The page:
22 August, 2014 / Shawwal 25, 1435

Muslim modernism and Jinnah

Published Dec 25, 2012 11:06am

— File Photo
— File Photo

There’s no controversy about Quaid-i-Azam Muhammad Ali Jinnah’s modernist identity. While many commentators in Pakistan and the rest of the world recognise Jinnah as such, this particular aspect of his person, leadership and social vision has escaped our attention.

At a time when we as Pakistanis and our country face a challenge of identity in defining our present and future path as a nation state, we need to explore Muslim modernism in South Asia in length and engage with Jinnah’s thought, life and politics intensively.

The Muslim modernist elite fought two parallel struggles that later in historical developments converged on the idea of Pakistan. The first struggle was for Muslim awakening to the challenges included modern education, joining modern professions like medicine, law and the government services of the colonial power, Britain. These are things that we take for granted in modern day Pakistan and in other societies. But think of Muslims in India in the later part of the 19th century and you will find two retrogressive tendencies among them. At large they were fatalists, pessimistic and sought refuge in the multilayered cocoon of tradition. They were comfortable within their cocoon and unwilling to experience the life and opportunity that the colonial modernity was opening up for many Indians.

The forward-looking individuals, families and social groups among the Indians embraced modernity. The Muslims living in the glory of the past and interpreting history and conflict with the British more in religious tones than applying reason to their plight, hurt their interest in the social and economic power balance with other communities. This became the real concern of the Muslim modernists: how to awaken Muslims to rise and empower themselves.

The Muslim modernist, Sir Syed Ahmad Khan and his great colleagues, supporters and followers understood the logic of modern education, science and technology. Every idea they had about empowering Muslim community was rooted essentially in post-renaissance enlightenment. This included faith in reason that challenged old ideas of life and living, keeping what was relevant, explainable, logical and useful and leaving what was superstitious. They were highly impressed by new learning essential in science which marked a new beginning in human frontiers at personal as well as collective level. The Mohammedans Scientific Society in the 1860’s translated scientific books into Urdu and distributed among Muslims, along with articles in magazines and newspapers, about modern sciences and how Muslims and others could benefit.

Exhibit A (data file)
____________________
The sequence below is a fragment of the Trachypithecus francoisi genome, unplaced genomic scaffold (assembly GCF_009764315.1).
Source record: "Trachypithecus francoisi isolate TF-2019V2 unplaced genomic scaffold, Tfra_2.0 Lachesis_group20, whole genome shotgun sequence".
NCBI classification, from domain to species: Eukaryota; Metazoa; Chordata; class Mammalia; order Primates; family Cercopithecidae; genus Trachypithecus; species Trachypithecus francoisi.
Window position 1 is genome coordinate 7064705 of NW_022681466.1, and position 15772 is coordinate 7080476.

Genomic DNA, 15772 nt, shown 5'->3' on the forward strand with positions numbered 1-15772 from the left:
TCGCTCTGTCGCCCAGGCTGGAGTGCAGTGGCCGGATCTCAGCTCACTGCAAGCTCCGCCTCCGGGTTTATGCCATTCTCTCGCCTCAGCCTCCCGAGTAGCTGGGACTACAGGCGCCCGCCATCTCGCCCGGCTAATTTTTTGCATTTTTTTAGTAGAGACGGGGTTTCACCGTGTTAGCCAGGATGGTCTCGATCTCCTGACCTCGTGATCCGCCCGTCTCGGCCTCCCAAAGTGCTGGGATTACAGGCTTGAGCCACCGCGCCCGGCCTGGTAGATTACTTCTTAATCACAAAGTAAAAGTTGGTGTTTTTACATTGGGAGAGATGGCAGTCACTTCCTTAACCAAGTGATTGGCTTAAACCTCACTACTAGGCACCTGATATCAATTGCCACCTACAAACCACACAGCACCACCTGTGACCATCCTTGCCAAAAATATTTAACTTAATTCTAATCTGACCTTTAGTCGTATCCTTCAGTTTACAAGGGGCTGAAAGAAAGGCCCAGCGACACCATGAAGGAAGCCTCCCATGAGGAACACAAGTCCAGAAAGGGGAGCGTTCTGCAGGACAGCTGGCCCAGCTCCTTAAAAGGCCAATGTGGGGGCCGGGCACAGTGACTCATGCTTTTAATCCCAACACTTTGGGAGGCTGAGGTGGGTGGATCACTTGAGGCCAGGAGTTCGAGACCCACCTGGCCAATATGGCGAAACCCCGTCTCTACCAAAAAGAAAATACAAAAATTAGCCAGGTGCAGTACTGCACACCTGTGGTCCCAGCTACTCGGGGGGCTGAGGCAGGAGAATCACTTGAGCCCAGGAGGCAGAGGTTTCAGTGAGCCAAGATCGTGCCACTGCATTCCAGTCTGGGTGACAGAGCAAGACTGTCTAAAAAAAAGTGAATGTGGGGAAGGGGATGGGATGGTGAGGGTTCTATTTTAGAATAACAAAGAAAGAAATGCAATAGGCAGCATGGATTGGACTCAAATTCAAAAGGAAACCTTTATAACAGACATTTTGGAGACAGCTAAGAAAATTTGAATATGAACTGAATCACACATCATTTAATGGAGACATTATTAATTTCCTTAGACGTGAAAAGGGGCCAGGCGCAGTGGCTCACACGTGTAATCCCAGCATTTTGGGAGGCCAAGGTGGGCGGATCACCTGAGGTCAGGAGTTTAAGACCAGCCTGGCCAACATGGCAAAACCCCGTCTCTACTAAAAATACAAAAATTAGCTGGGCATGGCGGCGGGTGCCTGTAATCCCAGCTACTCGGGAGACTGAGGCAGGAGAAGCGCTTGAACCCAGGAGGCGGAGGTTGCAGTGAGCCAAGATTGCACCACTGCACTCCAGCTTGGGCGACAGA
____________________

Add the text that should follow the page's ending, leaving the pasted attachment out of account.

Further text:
The new learning couldn’t be possible without bringing Muslims to the British educational system. This was the first step that most of the Muslims were reluctant to take, fearing they would lose their faith and identity. The mullah of the subcontinent and his religious network that sustained his power and orthodoxy, built a counter movement of rejectionism presenting modern education as conflictive with Islamic ideas and ideals. Fighting this mindset we find so challenging today in the 21st century was a far greater daunting task in the latter part of the 19th century. To counter the mullah and liberate Muslims from his deadly embrace, the modernists adopted establishment of modern educational institutions like the Aligarh Muslim University and many other institutions, including the Sindh Madrassatul Islam where Jinnah got his elementary education.

The mobilisation of Muslims and their educational awakening worked, though at a slower pace with resources and a culture of orthodoxy being the major constraint. Even after almost half a century of social movement, the proportionate numbers of Muslims in modern professions and government were lower than others. The best educational institutions including the Government College in Lahore around the time of independence, had much lower enrolment of Muslims than their numbers could justify. Nonetheless, a significant section of Muslims throughout India from Bengal to the Punjab had joined the new stream of modern education and professions.